Google may be looking to buy struggling mobile payments firm Softcard, industry scuttlebutt suggests.
The Chocolate Factory is reported to have been snooping around Softcard with an eye to acquiring it for an undisclosed sum of cash that may be less than $100m.
Readers may remember Softcard as the mobile payments company formerly known as ISIS. It was created in 2010 as a joint venture between US mobile carriers AT&T, T-Mobile, and Verizon. After a few years of development and pilot programs, it went nationwide in 2013 but has yet to catch on with consumers.
ISIS changed its name to Softcard in July 2014 to avoid any associations with the Islamic militant outfit that has occasionally been known as the Islamic State of Iraq and Syria (ISIS), saying it had "no interest in sharing a name with a group whose name has become synonymous with violence."
The rebrand did little to help with Softcard's real problem, however, which is competing with such better-established rivals as Google Wallet, PayPal, and – more recently – Apple Pay.
Dancing around such well-heeled competitors seems to have taken its toll on Softcard. Earlier this week it announced that it would restructure – including cutting around 60 jobs – amid rumors that its three founding carriers may be looking to pull out of the venture.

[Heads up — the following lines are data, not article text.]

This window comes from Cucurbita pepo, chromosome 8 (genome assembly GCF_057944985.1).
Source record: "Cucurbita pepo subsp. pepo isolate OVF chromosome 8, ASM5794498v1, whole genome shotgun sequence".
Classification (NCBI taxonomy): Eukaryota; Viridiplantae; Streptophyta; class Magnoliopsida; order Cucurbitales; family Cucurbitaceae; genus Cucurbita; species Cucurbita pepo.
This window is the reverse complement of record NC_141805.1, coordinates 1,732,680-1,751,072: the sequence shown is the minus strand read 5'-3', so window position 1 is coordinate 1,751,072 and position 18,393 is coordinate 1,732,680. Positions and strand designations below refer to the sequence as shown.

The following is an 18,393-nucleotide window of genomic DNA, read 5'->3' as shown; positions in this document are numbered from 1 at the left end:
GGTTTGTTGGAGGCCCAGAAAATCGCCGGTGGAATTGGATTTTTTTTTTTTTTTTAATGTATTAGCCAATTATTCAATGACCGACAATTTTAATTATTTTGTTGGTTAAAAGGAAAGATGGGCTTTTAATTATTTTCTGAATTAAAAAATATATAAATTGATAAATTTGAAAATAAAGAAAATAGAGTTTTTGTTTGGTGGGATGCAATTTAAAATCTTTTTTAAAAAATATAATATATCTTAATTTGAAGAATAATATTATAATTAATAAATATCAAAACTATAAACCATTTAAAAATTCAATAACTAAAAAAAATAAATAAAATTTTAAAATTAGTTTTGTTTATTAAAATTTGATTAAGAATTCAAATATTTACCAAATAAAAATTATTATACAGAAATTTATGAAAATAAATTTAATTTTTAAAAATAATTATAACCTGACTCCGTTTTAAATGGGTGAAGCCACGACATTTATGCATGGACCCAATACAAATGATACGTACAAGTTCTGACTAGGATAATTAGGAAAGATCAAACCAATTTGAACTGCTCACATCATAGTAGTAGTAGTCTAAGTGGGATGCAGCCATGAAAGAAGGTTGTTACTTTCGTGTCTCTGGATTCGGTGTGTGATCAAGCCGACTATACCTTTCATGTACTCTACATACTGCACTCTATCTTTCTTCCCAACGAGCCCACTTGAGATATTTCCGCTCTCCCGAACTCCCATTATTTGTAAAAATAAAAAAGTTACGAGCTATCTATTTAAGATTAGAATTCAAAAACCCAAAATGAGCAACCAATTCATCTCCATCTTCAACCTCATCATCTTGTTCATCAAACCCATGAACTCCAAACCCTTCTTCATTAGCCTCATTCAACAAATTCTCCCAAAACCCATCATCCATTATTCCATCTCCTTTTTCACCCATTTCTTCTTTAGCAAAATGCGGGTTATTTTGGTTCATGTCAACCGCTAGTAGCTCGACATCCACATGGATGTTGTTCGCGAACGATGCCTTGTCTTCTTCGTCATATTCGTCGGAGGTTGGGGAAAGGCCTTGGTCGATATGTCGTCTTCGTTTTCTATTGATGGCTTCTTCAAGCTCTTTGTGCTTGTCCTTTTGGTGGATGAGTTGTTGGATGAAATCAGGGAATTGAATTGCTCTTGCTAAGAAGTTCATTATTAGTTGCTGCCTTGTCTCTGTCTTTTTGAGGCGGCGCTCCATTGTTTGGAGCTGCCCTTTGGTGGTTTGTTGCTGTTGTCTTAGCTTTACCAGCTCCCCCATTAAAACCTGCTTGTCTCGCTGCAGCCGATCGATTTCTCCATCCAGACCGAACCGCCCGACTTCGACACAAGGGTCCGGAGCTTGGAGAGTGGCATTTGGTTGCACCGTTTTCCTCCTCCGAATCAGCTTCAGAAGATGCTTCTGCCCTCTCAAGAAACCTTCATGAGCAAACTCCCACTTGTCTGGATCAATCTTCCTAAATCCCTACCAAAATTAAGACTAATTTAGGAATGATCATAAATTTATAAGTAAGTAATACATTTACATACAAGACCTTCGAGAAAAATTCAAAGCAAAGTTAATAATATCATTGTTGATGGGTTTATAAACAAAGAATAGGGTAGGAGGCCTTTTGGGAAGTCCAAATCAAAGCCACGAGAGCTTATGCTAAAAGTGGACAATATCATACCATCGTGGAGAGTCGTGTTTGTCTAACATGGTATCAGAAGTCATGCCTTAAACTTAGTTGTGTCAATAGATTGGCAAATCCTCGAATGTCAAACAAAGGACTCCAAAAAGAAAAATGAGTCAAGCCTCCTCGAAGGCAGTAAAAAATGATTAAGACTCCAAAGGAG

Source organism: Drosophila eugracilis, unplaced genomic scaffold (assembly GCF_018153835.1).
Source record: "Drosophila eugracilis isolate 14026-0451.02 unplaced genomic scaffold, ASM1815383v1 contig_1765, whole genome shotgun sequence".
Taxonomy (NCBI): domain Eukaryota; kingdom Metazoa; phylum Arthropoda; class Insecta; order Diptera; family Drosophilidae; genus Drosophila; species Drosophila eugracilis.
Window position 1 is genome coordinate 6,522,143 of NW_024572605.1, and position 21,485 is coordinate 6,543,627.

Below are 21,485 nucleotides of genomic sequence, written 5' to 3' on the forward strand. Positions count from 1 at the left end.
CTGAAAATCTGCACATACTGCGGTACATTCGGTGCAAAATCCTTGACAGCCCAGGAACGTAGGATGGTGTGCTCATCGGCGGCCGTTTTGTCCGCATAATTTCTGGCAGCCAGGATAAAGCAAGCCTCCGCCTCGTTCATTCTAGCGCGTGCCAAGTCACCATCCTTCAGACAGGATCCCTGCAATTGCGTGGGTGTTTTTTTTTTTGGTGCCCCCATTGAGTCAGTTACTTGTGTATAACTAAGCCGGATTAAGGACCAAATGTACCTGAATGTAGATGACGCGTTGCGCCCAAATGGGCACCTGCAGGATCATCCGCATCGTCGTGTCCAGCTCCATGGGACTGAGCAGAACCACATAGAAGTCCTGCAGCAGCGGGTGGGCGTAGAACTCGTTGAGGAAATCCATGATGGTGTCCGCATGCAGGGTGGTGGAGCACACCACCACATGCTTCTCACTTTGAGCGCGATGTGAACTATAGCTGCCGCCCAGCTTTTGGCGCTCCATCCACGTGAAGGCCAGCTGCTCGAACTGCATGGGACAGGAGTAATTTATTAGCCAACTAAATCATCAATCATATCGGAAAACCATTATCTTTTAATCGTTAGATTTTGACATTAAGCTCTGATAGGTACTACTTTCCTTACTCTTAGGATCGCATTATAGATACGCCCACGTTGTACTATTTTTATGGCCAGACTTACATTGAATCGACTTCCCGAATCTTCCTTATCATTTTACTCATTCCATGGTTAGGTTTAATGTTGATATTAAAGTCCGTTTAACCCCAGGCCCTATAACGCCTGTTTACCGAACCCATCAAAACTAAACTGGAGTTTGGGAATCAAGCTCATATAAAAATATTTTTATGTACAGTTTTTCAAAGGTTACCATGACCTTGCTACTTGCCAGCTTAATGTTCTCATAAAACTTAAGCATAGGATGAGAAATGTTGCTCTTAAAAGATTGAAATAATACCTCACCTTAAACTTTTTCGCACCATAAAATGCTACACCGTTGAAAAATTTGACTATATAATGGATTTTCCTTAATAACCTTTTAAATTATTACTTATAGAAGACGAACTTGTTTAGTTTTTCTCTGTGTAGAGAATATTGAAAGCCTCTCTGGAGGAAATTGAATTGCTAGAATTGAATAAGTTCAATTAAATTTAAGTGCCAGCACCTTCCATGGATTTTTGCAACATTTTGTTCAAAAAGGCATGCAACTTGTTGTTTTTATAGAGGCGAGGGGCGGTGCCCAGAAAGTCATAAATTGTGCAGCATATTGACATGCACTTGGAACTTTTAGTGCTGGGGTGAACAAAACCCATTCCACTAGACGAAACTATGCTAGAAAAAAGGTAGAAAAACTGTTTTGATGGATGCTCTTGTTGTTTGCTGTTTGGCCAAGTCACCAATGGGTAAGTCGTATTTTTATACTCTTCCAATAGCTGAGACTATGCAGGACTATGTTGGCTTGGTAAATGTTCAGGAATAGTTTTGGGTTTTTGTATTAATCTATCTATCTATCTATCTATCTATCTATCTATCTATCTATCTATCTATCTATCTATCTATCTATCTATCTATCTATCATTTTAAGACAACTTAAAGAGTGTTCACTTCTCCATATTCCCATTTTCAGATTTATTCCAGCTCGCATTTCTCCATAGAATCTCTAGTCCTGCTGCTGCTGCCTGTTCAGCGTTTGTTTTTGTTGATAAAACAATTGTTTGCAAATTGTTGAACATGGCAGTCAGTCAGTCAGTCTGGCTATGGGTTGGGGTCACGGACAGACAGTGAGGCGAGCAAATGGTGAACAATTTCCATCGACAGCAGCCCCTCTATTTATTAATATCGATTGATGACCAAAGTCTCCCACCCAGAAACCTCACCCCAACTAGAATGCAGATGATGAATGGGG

"This includes simplifying the company's organizational structure and consolidating all operations into its Dallas and New York offices," Softcard said in a statement, "which involves layoffs across the company."
Being absorbed by Google would likely spell the end of the Softcard brand, clearing the way for Google Wallet to become a bigger player in the payments field – and for Google to go head-to-head against Apple, which has managed to vault itself to prominence in the payments biz via a series of crafty business deals.
Google may also be interested in Softcard's portfolio of approximately 120 patents and its existing industry partnerships.
Neither Google nor Softcard would comment on the rumors, which first appeared on the TechCrunch blog. ®